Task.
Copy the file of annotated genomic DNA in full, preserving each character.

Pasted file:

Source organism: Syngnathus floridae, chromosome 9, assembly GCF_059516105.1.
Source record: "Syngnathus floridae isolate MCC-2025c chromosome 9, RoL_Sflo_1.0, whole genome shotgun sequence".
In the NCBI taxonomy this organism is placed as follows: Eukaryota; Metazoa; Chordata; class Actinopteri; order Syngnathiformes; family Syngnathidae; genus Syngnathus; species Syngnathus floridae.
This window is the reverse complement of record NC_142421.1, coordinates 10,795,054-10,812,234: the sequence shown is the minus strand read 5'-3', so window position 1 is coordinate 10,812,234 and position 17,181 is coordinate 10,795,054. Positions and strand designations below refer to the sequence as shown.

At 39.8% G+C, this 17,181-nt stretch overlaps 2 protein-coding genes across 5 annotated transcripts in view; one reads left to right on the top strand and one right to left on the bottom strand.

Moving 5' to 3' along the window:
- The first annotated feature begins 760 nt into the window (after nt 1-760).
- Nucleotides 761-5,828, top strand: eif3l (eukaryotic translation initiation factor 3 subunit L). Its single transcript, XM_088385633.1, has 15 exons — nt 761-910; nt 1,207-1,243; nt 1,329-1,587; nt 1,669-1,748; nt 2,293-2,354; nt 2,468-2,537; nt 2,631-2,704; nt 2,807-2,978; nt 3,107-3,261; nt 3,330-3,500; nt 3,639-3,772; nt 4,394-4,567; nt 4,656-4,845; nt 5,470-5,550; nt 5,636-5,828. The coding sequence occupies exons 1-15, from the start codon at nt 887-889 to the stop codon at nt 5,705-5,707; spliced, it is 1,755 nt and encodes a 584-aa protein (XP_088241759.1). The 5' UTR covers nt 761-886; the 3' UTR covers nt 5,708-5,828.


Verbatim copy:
Source organism: Syngnathus floridae, chromosome 9, assembly GCF_059516105.1.
Source record: "Syngnathus floridae isolate MCC-2025c chromosome 9, RoL_Sflo_1.0, whole genome shotgun sequence".
In the NCBI taxonomy this organism is placed as follows: Eukaryota; Metazoa; Chordata; class Actinopteri; order Syngnathiformes; family Syngnathidae; genus Syngnathus; species Syngnathus floridae.
This window is the reverse complement of record NC_142421.1, coordinates 10,795,054-10,812,234: the sequence shown is the minus strand read 5'-3', so window position 1 is coordinate 10,812,234 and position 17,181 is coordinate 10,795,054. Positions and strand designations below refer to the sequence as shown.

At 39.8% G+C, this 17,181-nt stretch overlaps 2 protein-coding genes across 5 annotated transcripts in view; one reads left to right on the top strand and one right to left on the bottom strand.

Moving 5' to 3' along the window:
- The first annotated feature begins 760 nt into the window (after nt 1-760).
- Nucleotides 761-5,828, top strand: eif3l (eukaryotic translation initiation factor 3 subunit L). Its single transcript, XM_088385633.1, has 15 exons — nt 761-910; nt 1,207-1,243; nt 1,329-1,587; nt 1,669-1,748; nt 2,293-2,354; nt 2,468-2,537; nt 2,631-2,704; nt 2,807-2,978; nt 3,107-3,261; nt 3,330-3,500; nt 3,639-3,772; nt 4,394-4,567; nt 4,656-4,845; nt 5,470-5,550; nt 5,636-5,828. The coding sequence occupies exons 1-15, from the start codon at nt 887-889 to the stop codon at nt 5,705-5,707; spliced, it is 1,755 nt and encodes a 584-aa protein (XP_088241759.1). The 5' UTR covers nt 761-886; the 3' UTR covers nt 5,708-5,828.